Everyone has their own parenting style and that’s a good thing! But one underlying “why” thread that runs through almost all parents: the desire for our kids to be self-reliant, capable, and persistent people when they grow up.
Every parent want his/her kids to have life skills that will set them up for better lives and success in what ever they choose to do.
I’m guessing you’ve all heard things and ideas about how to do this, but given that it’s a New Year, I have made a commitment to truly focus on fostering resilience and empowering my two girls so I’ve been diving into some books and reading articles.
Here’s are 8 simple ways to empower kids:
- Choice. Give your kids choices between 2 (or maybe 3) things that you can both live with. Limit options for best results but giving them a voice in what directly affects their lives is a key foundation in strong-willed kids.
- Listen. This can be tough for us all as our lives get busy and complicated more often than not, yet truly engaging with kids even if only for a short time makes a huge impact. 5-10 minutes of paying attention to how they feel and what’s going on in their lives teaches them to process their feelings positively, manage stress, and a myriad of other crucial life skills. Remember to just listen and not fix what’s going on—they need to be able to fix things. We do this during dinner especially since it’s time that we always spend together and our kids now rely on this time of genuine connection. My friend starts this conversation during the drive home from school and once home sits and makes eye contact and/or snuggles for less than 5 minutes.
- Values. Key values such as honesty, integrity, perseverance, and resilience will set them up to be able to cope when life gets tough. You must also walk the talk here folks and model these values through everyday actions and communication. Consider crafting a family values system. Depending on the age of your kids you can include them in this or just raise them knowing which values you hold most dear.
- Risk. Kids need to learn to make good decisions and that decisions have natural consequences. If you let kids explore and take risks while you’re around they will end up with bumps and bruises (physically and sometimes emotionally) yet in the end they’ll be able to know their limits when you’re not around. Risk on purpose builds self-confidence which is a crucial piece of the empowerment puzzle.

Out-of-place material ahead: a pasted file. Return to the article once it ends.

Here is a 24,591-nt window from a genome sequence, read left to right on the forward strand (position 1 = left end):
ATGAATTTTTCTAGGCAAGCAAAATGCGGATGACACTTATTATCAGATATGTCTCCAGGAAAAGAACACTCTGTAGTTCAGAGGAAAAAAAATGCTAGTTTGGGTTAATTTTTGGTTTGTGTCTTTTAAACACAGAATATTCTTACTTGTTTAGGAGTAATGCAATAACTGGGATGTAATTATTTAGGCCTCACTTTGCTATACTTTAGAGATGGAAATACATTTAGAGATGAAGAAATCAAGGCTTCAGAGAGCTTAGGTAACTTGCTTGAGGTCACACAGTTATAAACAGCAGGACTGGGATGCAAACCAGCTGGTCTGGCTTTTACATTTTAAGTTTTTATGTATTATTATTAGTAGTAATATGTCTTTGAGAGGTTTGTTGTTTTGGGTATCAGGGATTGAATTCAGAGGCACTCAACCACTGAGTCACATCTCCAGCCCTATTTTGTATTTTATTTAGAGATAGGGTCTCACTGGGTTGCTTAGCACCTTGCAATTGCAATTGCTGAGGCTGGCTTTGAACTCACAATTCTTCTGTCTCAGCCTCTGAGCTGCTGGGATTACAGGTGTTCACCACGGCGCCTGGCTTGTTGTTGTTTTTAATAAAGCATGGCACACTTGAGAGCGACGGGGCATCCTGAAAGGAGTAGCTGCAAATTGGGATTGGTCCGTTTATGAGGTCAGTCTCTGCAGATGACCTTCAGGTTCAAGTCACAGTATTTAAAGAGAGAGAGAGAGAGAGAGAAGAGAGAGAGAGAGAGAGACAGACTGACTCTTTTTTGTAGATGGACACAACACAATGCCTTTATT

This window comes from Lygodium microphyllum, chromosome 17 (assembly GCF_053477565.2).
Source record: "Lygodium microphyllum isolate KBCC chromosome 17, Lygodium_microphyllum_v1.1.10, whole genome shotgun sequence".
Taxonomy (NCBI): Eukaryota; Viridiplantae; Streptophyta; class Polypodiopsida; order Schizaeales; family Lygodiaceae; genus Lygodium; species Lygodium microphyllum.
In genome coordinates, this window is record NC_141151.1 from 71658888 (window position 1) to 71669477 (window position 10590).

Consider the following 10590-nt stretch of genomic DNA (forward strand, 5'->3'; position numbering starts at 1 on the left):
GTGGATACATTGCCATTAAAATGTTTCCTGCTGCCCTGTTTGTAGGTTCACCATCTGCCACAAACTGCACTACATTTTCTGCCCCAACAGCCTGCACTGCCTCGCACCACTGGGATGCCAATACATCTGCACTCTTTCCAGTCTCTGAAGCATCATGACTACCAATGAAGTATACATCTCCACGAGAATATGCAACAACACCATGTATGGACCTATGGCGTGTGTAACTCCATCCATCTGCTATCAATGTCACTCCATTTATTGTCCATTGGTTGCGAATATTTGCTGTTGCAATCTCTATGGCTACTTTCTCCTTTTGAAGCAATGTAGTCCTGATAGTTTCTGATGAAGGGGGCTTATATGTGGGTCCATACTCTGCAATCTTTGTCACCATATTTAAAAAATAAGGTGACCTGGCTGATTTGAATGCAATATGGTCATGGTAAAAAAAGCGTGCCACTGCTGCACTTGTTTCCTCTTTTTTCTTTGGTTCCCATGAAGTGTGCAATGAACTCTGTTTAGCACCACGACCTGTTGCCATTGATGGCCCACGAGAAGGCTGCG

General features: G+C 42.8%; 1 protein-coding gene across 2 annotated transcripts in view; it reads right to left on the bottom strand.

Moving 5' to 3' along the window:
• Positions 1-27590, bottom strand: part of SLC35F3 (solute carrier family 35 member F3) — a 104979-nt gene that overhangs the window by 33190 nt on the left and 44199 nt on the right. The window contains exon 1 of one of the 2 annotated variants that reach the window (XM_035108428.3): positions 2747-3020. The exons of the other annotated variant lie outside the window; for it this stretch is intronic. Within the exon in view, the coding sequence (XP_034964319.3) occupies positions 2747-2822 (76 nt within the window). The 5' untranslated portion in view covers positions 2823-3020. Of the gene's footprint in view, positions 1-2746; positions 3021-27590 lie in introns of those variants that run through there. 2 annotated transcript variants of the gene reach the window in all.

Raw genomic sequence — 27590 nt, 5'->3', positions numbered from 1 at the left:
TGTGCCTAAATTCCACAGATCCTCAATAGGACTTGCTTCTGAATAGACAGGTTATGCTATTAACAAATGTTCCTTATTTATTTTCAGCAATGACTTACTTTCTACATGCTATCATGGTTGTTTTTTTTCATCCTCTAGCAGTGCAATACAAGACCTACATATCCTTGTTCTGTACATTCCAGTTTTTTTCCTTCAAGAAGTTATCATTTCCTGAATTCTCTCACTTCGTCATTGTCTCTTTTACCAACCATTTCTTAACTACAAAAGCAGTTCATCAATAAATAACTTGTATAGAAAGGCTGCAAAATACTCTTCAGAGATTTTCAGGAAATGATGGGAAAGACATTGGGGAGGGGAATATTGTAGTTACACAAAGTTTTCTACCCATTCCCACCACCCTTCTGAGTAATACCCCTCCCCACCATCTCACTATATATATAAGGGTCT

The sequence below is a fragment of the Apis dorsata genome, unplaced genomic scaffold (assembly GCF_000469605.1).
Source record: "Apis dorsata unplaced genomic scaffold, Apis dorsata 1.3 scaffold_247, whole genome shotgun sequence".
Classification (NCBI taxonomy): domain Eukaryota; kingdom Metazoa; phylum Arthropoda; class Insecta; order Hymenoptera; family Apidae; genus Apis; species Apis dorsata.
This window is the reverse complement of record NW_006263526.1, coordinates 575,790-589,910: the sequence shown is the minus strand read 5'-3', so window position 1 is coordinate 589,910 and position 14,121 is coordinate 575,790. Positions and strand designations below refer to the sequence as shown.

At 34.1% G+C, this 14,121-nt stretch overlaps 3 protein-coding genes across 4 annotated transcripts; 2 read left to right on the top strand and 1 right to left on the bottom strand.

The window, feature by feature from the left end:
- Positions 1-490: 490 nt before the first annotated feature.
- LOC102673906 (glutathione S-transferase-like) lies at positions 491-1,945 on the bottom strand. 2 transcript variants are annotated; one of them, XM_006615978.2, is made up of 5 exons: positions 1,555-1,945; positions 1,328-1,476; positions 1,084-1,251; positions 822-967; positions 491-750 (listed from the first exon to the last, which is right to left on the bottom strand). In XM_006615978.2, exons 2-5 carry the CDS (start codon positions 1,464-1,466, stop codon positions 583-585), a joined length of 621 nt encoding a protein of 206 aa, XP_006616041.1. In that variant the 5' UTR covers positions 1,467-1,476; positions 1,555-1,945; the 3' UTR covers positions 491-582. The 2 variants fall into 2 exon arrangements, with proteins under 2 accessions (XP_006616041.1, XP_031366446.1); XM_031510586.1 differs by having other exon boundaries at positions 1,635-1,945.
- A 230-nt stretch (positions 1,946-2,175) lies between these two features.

- Systems. Create systems that facilitate kids doing things for themselves as much as possible. Even toddlers can do things for themselves: clear a lower section of a cabinet or drawer out and put things like cups, plates, napkins, snacks you’re OK with them getting by themselves. The more they can do for themselves, the more confidence and life skills they will have. This also helps you! If kids can put their clothes right side out into the correct laundry basket they learn and you save time and energy! And kids rise to the challenge. We stopped using plastic plates and cups around 3 and now my 5 year old rarely spills drinks and has never broken a single dish.
- Failure. This is admittedly a hard one to practice but teaching that it’s ok to fail, but it’s not ok to learn from failure is incredibly important. Every parent’s heart breaks when they see their child crushed and sad over not making it on a team they want or a project that didn’t work out, but fixing things for them won’t teach them how to avoid the mistakes in the future. The natural consequence of not preparing is often failure so if we teach our kids at a young age that’s it’s more important to learn and grow than always ‘win,’ they be set up for success later when the stakes are higher.
- Trust and Respect. Everyone needs this to be their best—even small children. Remember that boss that micromanaged you and didn’t respect your abilities? Nuff’ said.
- Focused Encouragement. Highlight capabilities and talents over appearance, think through ways to say things that connect actions to values. And fine tune your praise and words used about capabilities and talents so that you’re going beyond natural aptitudes and again reinforcing the actions and values behind things like natural athleticism and intelligence. This is not an easy shift so I’d suggest doing some of your own research on this or if you feel like you really need to improve consider working with a parenting coach. Sometimes a class or a couple of hours with a pro can make a huge difference.
- Word Choice. This directly relates to Focused Encouragement: avoid ‘that’s a pretty picture’ and shift to ‘I love how much effort and creativity went in to that picture.’ Similarly, especially with girls, skip ‘you look so cute’ and opt for things like ‘wow! What a great job getting ready for school! You chose a great color to wear today!’ or ‘nice matching work with this outfit.’ For older kids, be careful about what you praise especially around school and grades! Focusing on the effort they put into their school work instead of getting an A is crucial. Just praising how smart they are and the A’s they get, doesn’t connect back to the values you’re wishing for like determination and hard work.
When you know that your child understands and practices the values that are crucial to being empowered and self-reliant, you can rest knowing that they’ve earned your trust and will make great decisions almost all the time. In closing, it’s not easy to parent yet if you can make small shifts in your habits, you’ll set your child up for a great life based on skills you foster and teach them through modeling.
Photo by Nicole Vaughn